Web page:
|Year of offer||2019|
|Subject level||Undergraduate Level 1|
|Fees||Subject EFTSL, Level, Discipline & Census Date|
This subject teaches students to become critical users of data-based evidence. Future journalists, political scientists, sociologists, lawyers, health professionals, psychologists, environmental scientists, business people, engineers, scientists and teachers will develop skills in identifying the strengths and weaknesses of arguments and reports based on quantitative evidence, and learn to evaluate reasoning that uses probabilistic ideas.
Data-based evidence is found in the media, in academic research and in many aspects of everyday life. The subject examines ways of judging the quality of quantitative information, and the strength of conclusions drawn from it, including concerns in establishing causality. It discusses how variability may be characterised and modelled in a wide variety of settings including public opinion, health, sport, legal disputes, and the environment. It covers good and bad ways of examining evidence in data. The subject deals with judging the likelihood of events, common pitfalls in thinking about probability, measuring risk in medical contexts and quantifying uncertainty in conclusions. It describes how data-based evidence can contribute to the accumulation of knowledge.
Intended learning outcomes
On completion of this subject students should be able to
- think critically about quantitative data in a broad range of contexts;
and should understand
- the principles behind collecting data as evidence (through controlled experiments, surveys and observational studies);
- how to examine the evidence in data (including graphical representation, summary measures, and the concepts of variation and modelling);
- how to think about and describe the uncertainty in data (including probability, risk and psychological influences affecting human judgements about risk);
- how to draw conclusions from the evidence in data (including confidence intervals, p-values and meta analysis);
- how to critically assess media reports based on quantitative data.
Students with a breadth of knowledge across disciplines must be able to understand and critically evaluate the methodologies and research findings based on data. This subject aims to provide students with these critical thinking skills. It will be important for any student wishing to develop generic research and problem-solving skills. The subject will expose students to the application of data-based evidence across a range of disciplines, and contribute to their developing interdisciplinary understanding.
Eligibility and requirements
Core participation requirements
The University of Melbourne is committed to providing students with reasonable adjustments to assessment and participation under the Disability Standards for Education (2005), and the Assessment and Results Policy (MPF1326). Students are expected to meet the core participation requirements for their course. These can be viewed under Entry and Participation Requirements for the course outlines in the Handbook.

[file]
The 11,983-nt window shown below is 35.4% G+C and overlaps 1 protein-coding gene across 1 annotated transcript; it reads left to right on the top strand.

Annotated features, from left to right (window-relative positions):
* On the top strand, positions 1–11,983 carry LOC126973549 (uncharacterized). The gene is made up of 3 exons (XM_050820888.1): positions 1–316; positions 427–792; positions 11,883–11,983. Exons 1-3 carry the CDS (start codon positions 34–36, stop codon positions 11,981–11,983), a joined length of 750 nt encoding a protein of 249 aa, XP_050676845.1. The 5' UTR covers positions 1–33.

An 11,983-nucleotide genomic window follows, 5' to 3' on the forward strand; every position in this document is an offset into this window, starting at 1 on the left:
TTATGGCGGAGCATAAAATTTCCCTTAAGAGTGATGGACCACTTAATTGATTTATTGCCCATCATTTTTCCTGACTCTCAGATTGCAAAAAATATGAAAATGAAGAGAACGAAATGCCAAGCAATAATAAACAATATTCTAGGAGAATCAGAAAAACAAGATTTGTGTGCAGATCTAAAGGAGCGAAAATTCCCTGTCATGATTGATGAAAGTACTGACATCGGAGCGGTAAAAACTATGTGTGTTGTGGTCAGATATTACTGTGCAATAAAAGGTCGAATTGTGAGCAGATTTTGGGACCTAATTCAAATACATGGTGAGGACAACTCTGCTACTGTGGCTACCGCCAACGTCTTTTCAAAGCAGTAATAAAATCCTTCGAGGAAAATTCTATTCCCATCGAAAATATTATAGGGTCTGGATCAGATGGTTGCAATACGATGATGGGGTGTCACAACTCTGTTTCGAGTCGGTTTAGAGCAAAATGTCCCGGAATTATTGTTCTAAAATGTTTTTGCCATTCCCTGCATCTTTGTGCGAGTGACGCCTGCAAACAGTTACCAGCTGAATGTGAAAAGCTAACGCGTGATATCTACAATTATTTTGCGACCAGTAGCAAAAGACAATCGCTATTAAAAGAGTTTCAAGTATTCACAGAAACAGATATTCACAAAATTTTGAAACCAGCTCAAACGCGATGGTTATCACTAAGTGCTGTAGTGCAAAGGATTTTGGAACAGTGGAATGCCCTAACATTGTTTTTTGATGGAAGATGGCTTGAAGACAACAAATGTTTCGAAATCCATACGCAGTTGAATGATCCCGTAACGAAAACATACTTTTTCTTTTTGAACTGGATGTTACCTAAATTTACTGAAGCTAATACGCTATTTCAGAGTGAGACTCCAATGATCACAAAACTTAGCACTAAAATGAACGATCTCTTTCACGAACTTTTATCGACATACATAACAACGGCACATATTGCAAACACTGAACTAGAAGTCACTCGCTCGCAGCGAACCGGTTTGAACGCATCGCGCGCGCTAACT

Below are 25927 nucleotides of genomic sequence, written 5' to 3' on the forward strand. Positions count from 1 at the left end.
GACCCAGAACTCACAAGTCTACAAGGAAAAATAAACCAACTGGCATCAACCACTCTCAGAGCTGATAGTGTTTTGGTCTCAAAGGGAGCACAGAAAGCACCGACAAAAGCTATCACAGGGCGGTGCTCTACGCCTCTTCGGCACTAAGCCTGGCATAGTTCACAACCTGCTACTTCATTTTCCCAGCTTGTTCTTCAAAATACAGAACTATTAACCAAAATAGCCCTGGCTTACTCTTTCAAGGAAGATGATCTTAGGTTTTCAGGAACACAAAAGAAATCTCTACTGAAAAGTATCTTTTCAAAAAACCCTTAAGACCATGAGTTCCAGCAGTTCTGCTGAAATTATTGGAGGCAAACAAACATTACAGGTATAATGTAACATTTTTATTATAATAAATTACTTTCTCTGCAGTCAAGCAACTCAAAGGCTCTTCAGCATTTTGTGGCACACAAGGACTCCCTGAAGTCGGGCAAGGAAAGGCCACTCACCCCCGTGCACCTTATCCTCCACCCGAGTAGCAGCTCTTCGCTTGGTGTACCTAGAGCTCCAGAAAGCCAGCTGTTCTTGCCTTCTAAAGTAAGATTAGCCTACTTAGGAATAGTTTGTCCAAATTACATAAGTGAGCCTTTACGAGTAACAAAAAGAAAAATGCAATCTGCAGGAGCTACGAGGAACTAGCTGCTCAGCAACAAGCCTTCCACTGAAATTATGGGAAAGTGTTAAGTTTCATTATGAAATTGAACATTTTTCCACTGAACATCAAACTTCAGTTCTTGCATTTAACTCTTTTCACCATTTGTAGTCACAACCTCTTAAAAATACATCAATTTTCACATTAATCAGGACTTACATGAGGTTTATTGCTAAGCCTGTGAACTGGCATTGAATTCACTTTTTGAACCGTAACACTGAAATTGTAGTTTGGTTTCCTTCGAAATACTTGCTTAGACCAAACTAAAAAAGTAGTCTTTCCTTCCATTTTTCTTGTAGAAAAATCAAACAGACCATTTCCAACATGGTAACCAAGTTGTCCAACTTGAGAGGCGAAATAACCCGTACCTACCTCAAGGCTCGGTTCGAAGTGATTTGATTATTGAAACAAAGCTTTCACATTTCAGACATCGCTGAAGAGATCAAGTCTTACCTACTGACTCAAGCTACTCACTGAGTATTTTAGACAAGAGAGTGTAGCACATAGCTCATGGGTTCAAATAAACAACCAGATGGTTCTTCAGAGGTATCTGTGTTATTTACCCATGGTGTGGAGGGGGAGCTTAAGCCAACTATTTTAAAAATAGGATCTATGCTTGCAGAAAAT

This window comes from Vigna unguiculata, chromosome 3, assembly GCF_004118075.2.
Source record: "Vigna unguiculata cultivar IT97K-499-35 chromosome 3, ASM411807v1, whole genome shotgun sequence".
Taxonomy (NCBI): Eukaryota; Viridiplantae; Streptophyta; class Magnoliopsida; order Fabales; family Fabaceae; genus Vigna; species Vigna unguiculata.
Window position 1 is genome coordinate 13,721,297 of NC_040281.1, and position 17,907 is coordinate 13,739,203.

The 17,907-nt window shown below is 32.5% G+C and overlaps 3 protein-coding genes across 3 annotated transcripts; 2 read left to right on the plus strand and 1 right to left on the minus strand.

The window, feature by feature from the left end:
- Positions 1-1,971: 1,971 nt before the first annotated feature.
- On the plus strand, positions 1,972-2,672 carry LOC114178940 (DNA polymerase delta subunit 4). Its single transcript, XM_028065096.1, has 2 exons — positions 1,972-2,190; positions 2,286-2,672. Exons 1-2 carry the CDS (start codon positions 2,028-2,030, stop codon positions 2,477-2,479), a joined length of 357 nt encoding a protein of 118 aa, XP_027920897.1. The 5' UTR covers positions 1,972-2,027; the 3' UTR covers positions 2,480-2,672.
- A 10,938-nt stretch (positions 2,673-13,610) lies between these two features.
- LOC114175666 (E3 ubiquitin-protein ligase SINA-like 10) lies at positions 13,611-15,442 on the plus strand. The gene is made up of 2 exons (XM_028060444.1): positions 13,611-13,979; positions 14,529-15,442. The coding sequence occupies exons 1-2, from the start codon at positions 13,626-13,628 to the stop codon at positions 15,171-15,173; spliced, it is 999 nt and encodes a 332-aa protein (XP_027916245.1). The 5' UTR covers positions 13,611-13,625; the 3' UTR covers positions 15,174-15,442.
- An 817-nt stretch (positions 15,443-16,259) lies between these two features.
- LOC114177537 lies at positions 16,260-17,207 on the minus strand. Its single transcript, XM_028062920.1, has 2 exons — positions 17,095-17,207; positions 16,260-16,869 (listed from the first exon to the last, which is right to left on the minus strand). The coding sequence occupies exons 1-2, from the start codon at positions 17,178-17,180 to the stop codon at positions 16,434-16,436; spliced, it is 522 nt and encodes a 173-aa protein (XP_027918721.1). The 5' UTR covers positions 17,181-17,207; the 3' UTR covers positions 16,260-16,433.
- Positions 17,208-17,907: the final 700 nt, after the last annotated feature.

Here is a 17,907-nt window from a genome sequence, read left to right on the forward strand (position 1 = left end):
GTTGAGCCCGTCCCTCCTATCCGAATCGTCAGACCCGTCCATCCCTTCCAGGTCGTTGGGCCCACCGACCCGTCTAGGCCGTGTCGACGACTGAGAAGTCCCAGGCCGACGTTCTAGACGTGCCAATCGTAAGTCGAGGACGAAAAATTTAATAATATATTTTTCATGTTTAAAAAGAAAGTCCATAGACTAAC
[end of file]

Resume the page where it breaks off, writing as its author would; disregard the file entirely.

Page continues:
Further details on how to seek academic adjustments can be found on the Student Equity and Disability Support website: http://services.unimelb.edu.au/student-equity/home
- Six short assignments: three written amounting to a total of up to 600 words and three 1 hour on-line assessments,both due at regular intervals throughout the semester (30%)
- 10 weekly on-line revision quizzes, made up of 10 multiple answer questions (5%)
- One 1200 word written assignment due at the end of semester (15%)
- A group project involving production of a poster and a 4-minute oral presentation due after mid-semester (10%)
- 2 hour written examination (40%)
Dates & times
- Semester 1
Principal coordinator Julia Polak Mode of delivery On Campus — Parkville Contact hours 3 x one hour lectures per week, 1 x one hour practice class per week. Total time commitment 170 hours Teaching period 4 March 2019 to 2 June 2019 Last self-enrol date 15 March 2019 Census date 31 March 2019 Last date to withdraw without fail 10 May 2019 Assessment period ends 28 June 2019
Semester 1 contact information
Time commitment details
Estimated total time commitment of 170 hours
- Breadth options
- Available through the Community Access Program
About the Community Access Program (CAP)
This subject is available through the Community Access Program (also called Single Subject Studies) which allows you to enrol in single subjects offered by the University of Melbourne, without the commitment required to complete a whole degree.
Entry requirements including prerequisites may apply. Please refer to the CAP applications page for further information.
- Available to Study Abroad and/or Study Exchange Students
This subject is available to students studying at the University from eligible overseas institutions on exchange and study abroad. Students are required to satisfy any listed requirements, such as pre- and co-requisites, for enrolment in the subject.